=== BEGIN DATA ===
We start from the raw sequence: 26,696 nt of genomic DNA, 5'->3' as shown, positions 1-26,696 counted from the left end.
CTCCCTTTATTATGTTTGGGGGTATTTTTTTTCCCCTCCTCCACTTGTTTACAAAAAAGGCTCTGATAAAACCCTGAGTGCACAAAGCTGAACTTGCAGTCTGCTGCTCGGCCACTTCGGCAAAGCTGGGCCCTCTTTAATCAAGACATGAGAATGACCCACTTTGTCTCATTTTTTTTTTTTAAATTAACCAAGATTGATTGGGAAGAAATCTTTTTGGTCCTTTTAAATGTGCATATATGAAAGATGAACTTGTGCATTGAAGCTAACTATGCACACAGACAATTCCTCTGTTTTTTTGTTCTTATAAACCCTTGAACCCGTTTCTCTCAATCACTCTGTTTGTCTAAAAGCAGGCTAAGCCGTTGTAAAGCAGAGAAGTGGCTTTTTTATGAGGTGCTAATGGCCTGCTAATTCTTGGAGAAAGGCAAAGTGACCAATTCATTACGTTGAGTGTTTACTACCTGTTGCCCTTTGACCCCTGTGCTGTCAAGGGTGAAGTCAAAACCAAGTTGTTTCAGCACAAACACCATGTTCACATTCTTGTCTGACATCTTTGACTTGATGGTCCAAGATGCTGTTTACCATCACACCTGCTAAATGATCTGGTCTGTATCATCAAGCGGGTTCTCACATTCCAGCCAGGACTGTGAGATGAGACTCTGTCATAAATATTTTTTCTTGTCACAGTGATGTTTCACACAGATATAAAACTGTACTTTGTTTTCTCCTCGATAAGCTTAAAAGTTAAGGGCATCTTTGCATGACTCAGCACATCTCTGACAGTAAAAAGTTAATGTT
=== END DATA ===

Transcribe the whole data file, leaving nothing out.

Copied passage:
We start from the raw sequence: 26,696 nt of genomic DNA, 5'->3' as shown, positions 1-26,696 counted from the left end.
CTCCCTTTATTATGTTTGGGGGTATTTTTTTTCCCCTCCTCCACTTGTTTACAAAAAAGGCTCTGATAAAACCCTGAGTGCACAAAGCTGAACTTGCAGTCTGCTGCTCGGCCACTTCGGCAAAGCTGGGCCCTCTTTAATCAAGACATGAGAATGACCCACTTTGTCTCATTTTTTTTTTTTAAATTAACCAAGATTGATTGGGAAGAAATCTTTTTGGTCCTTTTAAATGTGCATATATGAAAGATGAACTTGTGCATTGAAGCTAACTATGCACACAGACAATTCCTCTGTTTTTTTGTTCTTATAAACCCTTGAACCCGTTTCTCTCAATCACTCTGTTTGTCTAAAAGCAGGCTAAGCCGTTGTAAAGCAGAGAAGTGGCTTTTTTATGAGGTGCTAATGGCCTGCTAATTCTTGGAGAAAGGCAAAGTGACCAATTCATTACGTTGAGTGTTTACTACCTGTTGCCCTTTGACCCCTGTGCTGTCAAGGGTGAAGTCAAAACCAAGTTGTTTCAGCACAAACACCATGTTCACATTCTTGTCTGACATCTTTGACTTGATGGTCCAAGATGCTGTTTACCATCACACCTGCTAAATGATCTGGTCTGTATCATCAAGCGGGTTCTCACATTCCAGCCAGGACTGTGAGATGAGACTCTGTCATAAATATTTTTTCTTGTCACAGTGATGTTTCACACAGATATAAAACTGTACTTTGTTTTCTCCTCGATAAGCTTAAAAGTTAAGGGCATCTTTGCATGACTCAGCACATCTCTGACAGTAAAAAGTTAATGTT